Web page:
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Scott Wiener

Scott Wiener
Member of the
San Francisco Board of Supervisors
from District 8
Assumed office
January 8, 2011
Mayor Gavin Newsom
Ed Lee
Preceded by Bevan Dufty
Personal details
Born (1970-05-11) May 11, 1970
Philadelphia, Pennsylvania
Nationality American
Political party Democratic
Residence San Francisco, California
Alma mater Duke University
Harvard Law School
Occupation Politician
Profession Lawyer
Religion Jewish[1][2]
Website Supervisor Scott Wiener

Scott Wiener (born May 11, 1970)[3] is a Democratic Party politician currently serving on the San Francisco Board of Supervisors representing District 8.[4][5] Wiener serves as chair of the Board of Supervisors Land Use and Economic Development Committee, and as a member of the Budget and Finance Committee.[6] He also serves as vice chair of the San Francisco County Transportation Authority, represents San Francisco as a commissioner on the regional Metropolitan Transportation Commission and represents San Francisco as a director on the Golden Gate Bridge, Highway and Transportation District Board.

In July 2015, Wiener declared his candidacy for California's 11th State Senate district to replace termed out incumbent Mark Leno. The district includes all of San Francisco and portions of northern San Mateo County, including Daly City, Colma, and part of South San Francisco.

Contents

  • Early life and career 1
  • San Francisco Supervisor 2
    • Public Spaces 2.1
    • Transportation 2.2
    • Housing 2.3
    • Nightlife and Culture 2.4
    • PrEP Use and HIV Issues 2.5
    • Soda Tax 2.6
  • Fox News incident 3
  • State Senate Campaign 4
  • References 5
  • External links 6

Early life and career

Wiener was born in Philadelphia, Pennsylvania, and grew up in southern New Jersey, the son of small business owners. He graduated from Washington Township High School, received his bachelor's degree from Duke University, studied in Santiago, Chile, on a Fulbright Scholarship, and received his law degree from Harvard Law School. He clerked for Justice Alan B. Handler on the Supreme Court of New Jersey.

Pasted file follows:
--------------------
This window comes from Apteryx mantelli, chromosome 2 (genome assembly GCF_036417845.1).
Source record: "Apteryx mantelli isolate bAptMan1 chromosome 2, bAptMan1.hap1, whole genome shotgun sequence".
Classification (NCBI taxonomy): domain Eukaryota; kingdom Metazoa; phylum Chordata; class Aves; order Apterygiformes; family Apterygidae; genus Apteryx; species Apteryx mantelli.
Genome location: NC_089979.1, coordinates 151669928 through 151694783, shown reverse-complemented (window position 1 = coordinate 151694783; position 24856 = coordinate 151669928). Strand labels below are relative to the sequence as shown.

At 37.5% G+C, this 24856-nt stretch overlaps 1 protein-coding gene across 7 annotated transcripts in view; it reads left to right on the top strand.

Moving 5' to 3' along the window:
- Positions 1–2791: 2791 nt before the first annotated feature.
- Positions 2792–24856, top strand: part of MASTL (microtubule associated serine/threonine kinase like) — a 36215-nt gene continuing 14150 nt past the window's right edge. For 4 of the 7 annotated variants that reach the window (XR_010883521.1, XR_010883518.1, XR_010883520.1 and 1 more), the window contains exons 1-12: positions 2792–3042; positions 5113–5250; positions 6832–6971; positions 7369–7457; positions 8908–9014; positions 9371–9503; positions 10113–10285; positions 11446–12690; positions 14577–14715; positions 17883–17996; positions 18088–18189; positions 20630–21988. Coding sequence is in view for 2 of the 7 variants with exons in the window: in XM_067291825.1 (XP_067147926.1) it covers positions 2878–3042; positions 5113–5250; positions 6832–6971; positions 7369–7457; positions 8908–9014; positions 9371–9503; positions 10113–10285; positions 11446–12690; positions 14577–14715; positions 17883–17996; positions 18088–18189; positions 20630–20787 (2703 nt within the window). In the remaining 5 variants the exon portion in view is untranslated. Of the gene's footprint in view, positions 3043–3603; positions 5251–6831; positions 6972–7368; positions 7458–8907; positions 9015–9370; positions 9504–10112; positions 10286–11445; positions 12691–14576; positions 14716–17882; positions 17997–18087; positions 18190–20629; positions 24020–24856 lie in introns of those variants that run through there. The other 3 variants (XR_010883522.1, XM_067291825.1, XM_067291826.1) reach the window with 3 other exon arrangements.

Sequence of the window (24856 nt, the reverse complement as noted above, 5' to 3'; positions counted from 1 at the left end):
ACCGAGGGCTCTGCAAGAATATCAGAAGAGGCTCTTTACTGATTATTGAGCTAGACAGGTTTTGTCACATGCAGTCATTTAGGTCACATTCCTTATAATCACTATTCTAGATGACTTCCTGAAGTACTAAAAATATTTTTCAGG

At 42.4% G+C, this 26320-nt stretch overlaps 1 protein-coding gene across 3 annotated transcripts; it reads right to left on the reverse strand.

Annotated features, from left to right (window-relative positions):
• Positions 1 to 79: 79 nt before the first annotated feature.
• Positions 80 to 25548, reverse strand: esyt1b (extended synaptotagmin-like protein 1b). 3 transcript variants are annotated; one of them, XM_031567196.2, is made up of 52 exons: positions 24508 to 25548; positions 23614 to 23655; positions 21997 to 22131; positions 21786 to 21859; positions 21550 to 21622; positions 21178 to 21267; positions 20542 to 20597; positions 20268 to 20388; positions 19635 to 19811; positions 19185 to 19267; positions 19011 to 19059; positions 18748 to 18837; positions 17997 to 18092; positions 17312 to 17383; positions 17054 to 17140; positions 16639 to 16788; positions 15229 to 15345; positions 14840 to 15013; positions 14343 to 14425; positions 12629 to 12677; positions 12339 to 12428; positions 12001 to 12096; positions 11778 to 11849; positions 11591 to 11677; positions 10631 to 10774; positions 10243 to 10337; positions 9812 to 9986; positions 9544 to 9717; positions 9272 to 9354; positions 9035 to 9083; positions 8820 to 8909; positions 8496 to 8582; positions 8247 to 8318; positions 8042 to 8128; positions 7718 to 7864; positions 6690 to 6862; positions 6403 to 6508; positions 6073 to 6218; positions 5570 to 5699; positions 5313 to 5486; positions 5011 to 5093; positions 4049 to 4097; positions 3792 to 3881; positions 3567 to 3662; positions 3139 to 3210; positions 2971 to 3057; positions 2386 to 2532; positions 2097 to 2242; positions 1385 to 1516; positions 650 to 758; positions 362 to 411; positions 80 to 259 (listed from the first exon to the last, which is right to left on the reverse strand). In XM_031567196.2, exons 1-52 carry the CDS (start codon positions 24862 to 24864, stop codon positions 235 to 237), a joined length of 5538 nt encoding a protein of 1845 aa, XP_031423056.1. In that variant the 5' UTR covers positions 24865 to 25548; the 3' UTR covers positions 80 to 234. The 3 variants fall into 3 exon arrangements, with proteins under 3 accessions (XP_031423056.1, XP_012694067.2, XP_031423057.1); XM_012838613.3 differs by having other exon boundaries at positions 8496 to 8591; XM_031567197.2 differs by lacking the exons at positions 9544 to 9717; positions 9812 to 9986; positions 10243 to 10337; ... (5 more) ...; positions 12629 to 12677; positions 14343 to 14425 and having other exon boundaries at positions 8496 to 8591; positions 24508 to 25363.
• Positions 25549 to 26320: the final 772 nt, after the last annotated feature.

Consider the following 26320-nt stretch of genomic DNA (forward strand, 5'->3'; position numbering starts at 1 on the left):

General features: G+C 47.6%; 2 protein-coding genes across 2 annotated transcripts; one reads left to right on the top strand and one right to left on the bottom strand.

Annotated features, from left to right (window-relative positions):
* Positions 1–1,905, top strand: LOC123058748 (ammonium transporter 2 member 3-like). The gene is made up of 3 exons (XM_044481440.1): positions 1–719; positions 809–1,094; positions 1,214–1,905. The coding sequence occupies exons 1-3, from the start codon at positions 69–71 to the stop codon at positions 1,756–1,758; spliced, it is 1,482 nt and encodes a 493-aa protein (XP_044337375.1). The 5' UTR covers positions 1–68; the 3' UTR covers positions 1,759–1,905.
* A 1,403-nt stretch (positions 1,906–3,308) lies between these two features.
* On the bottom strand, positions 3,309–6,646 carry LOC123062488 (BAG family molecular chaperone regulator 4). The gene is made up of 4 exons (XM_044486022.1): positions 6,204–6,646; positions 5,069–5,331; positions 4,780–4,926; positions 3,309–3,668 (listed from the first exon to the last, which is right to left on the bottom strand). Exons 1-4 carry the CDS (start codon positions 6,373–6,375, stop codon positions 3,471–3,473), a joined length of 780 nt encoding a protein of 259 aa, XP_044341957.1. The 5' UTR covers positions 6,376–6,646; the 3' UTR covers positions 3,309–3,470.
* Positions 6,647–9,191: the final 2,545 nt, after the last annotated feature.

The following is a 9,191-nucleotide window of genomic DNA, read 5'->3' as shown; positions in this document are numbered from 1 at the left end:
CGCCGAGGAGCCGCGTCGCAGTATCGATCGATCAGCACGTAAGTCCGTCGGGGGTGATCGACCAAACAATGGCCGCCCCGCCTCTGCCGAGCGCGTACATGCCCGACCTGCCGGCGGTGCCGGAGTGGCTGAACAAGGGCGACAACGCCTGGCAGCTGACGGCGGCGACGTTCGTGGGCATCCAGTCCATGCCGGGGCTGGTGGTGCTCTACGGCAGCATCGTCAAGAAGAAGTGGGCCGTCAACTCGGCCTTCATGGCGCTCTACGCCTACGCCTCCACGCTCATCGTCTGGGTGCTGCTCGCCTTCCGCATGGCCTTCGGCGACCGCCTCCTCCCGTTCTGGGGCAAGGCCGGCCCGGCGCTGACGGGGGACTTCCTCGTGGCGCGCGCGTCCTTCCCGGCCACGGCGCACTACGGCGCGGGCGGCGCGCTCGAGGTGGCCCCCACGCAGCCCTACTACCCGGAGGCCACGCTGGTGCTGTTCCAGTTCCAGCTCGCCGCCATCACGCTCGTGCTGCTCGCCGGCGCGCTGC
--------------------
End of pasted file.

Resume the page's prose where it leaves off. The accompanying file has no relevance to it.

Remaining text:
In 1997, Wiener moved to San Francisco to work as a litigation attorney at Heller Ehrman White & McAuliffe. In 2002, he went to work as a deputy city attorney under San Francisco City Attorney Dennis Herrera.[4]

Before running for the Board of Supervisors, Wiener served as chair of the San Francisco Democratic County Central Committee. Issues he has worked on since being elected include working with David Campos to support ensuring low-cost access to Truvada for pre-exposure prophylaxis against HIV; he has announced that he himself takes the drug for this purpose.[7]

San Francisco Supervisor

Wiener was elected to the San Francisco Board of Supervisors on November 2, 2010, carrying 42.4% of the vote in the first round of ranked choice voting.[8] After the two lowest candidates were dropped, Wiener won election with 18,239 votes, or 55.4%, over the second place finisher, attorney Rafael Mandelman.[8]

Wiener was re-elected on November 4, 2014 on the first round of ranked choice voting, carrying a large majority of the vote.[9]

Public Spaces

Some of Scott Wiener's highest-profile actions as a legislator have involved the use of public space.

In 2012, Wiener sponsored controversial legislation criminalizing nudity at unpermitted events, which was eventually passed by the Board.[10] Wiener stated that he felt the issue was "lose-lose" for him, but defended the micro-management by government of what people choose to wear (or not wear). "This is what local government is for—to respond to the issues affecting citizens where they live." [11]

In 2013, the Board of Supervisors passed another controversial bill by authored by Wiener making it illegal to be in San Francisco parks at night. The supervisor claimed the ban was needed to combat vandalism and illegal dumping. Critics said it was unfairly aimed at the homeless.[12]

Wiener has also been active in promoting (although also regulating) food trucks. In 2013, Wiener's legislation establishing guidelines for San Francisco's food truck industry was passed by the Board of Supervisors.[13]

Another of Wiener's policy focuses has been increasing government spending on parks, including supporting the expansion of park patrol in budget negotiations.[14] Wiener also authored legislation to have the city government purchase a parking lot on 24th Street and turn it into a public park.[15]

On the Budget Committee, Wiener has advocated for adding government funding for maintenance and "safety" in San Francisco’s parks and other public spaces.[16] He has also been involved in efforts to increase municipal spending on street resurfacing[17] and maintenance of street trees and park trees.[18]

Transportation

Wiener has focused much of his policy work on San Francisco's public transportation, He has criticized the lack of investment in transit in San Francisco, and has advocated for additional funding measures.[19] His proposals include changing the transit-impact development fee[19] and a ballot measure to tie Muni funding to population growth.[20] The latter measure, Prop B requires 75% of increased funding to improve Muni reliability and 25% of the funding to improve street safety.[21] Prop B was passed on November 4, 2014.[9]

Wiener has also encouraged increases in the number of taxis in San Francisco[22] and has supported expanding access to car-share programs.[23]